Secondary siRNAs result from unprimed RNA synthesis and form a distinct class.

L.M.T. Sijen, F.A. Steiner, K.L. Thijssen, R.H.A. Plasterk

Research output: Contribution to journal/periodicalArticleScientificpeer-review

318 Citations (Scopus)


In Caenorhabditis elegans, an effective RNA interference (RNAi) response requires the production of secondary short interfering RNAs (siRNAs) by RNA-directed RNA polymerases (RdRPs). We cloned secondary siRNAs from transgenic C. elegans lines expressing a single 22-nucleotide primary siRNA. Several secondary siRNAs start a few nucleotides downstream of the primary siRNA, indicating that non-RISC (RNA-induced silencing complex)-cleaved mRNAs are substrates for secondary siRNA production. In lines expressing primary siRNAs with single-nucleotide mismatches, secondary siRNAs do not carry the mismatch but contain the nucleotide complementary to the mRNA. We infer that RdRPs perform unprimed RNA synthesis. Secondary siRNAs are only of antisense polarity, carry 5' di- or triphosphates, and are only in the minority associated with RDE-1, the RNAi-specific Argonaute protein. Therefore, secondary siRNAs represent a distinct class of small RNAs. Their biogenesis depends on RdRPs, and we propose that each secondary siRNA is an individual RdRP product.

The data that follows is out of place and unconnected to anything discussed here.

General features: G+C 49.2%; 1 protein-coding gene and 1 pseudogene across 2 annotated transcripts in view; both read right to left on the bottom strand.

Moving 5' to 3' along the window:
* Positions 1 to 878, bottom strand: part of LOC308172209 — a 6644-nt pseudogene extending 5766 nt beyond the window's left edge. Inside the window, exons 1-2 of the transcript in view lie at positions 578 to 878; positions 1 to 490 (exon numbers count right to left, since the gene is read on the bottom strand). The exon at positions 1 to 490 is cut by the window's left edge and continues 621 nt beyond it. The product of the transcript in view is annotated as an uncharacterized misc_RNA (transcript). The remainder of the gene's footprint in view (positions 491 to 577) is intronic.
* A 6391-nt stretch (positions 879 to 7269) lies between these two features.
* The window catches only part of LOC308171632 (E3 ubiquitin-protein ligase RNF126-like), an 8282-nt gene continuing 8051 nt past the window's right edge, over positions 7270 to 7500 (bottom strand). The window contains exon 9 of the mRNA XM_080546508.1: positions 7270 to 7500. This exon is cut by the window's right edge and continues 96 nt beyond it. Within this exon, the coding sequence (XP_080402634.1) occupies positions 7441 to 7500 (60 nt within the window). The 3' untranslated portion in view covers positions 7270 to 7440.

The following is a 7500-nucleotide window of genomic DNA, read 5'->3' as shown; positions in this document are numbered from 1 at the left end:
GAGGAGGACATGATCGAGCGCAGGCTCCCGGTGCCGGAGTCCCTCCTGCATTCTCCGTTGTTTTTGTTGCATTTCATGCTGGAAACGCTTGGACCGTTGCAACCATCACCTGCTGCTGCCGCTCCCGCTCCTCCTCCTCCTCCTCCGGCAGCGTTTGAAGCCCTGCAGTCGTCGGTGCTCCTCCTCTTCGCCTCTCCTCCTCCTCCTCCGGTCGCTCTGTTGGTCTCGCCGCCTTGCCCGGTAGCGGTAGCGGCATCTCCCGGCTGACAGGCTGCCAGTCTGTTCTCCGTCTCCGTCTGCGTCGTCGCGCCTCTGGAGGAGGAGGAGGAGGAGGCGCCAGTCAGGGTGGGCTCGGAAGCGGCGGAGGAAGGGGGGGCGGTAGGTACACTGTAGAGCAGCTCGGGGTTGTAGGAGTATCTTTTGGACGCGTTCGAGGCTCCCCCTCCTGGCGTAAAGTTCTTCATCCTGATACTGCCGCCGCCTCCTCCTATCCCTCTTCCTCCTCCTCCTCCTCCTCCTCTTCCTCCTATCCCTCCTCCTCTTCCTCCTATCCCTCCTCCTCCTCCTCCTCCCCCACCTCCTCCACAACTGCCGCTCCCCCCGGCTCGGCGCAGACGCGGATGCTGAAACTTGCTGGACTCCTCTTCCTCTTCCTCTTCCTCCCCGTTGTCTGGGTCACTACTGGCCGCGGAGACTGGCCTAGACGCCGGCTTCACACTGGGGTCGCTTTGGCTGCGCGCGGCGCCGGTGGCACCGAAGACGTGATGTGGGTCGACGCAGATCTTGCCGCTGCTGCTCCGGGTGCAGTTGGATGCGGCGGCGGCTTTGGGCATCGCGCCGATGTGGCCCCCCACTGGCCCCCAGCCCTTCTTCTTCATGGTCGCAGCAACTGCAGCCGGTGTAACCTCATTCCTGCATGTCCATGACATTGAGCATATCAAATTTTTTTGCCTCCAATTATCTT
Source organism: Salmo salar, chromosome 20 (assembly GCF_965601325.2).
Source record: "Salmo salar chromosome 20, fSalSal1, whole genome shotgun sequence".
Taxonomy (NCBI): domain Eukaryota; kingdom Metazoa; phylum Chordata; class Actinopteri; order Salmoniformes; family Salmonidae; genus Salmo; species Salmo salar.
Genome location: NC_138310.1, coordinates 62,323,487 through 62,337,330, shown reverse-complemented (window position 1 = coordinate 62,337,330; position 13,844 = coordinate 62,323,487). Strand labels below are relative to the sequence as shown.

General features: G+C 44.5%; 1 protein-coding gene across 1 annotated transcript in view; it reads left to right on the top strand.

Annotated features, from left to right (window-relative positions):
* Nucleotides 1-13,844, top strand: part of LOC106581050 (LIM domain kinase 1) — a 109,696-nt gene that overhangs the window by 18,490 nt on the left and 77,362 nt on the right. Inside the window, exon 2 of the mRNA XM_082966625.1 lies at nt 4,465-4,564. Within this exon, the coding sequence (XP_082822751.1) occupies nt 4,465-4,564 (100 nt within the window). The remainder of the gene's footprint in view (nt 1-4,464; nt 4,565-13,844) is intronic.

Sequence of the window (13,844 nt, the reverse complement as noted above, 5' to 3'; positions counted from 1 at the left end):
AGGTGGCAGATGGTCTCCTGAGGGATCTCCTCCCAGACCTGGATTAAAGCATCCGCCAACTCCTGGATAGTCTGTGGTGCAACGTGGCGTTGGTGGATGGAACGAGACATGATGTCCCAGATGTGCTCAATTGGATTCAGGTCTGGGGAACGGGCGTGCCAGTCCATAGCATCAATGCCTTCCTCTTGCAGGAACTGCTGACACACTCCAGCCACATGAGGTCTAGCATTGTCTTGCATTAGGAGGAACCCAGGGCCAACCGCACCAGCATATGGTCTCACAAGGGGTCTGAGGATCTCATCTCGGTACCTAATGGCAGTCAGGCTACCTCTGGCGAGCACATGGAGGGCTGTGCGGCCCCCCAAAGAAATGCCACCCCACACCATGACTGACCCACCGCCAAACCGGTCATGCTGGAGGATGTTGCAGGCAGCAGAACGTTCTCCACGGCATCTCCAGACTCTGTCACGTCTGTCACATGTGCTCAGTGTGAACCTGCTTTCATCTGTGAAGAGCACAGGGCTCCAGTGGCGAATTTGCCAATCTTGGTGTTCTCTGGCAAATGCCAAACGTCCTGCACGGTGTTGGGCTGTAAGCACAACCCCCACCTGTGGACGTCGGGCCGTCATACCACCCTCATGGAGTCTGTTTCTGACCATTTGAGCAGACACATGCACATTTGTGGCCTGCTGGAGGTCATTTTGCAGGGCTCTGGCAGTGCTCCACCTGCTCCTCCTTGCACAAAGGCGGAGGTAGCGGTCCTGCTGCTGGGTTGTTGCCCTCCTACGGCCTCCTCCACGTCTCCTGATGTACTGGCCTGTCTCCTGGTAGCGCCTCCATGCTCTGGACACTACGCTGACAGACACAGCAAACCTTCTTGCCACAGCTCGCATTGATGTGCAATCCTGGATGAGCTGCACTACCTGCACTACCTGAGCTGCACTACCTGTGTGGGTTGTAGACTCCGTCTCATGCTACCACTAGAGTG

Original languageEnglish
Pages (from-to)244-247
JournalScience Magazine
Issue number5809
Publication statusPublished - 2007


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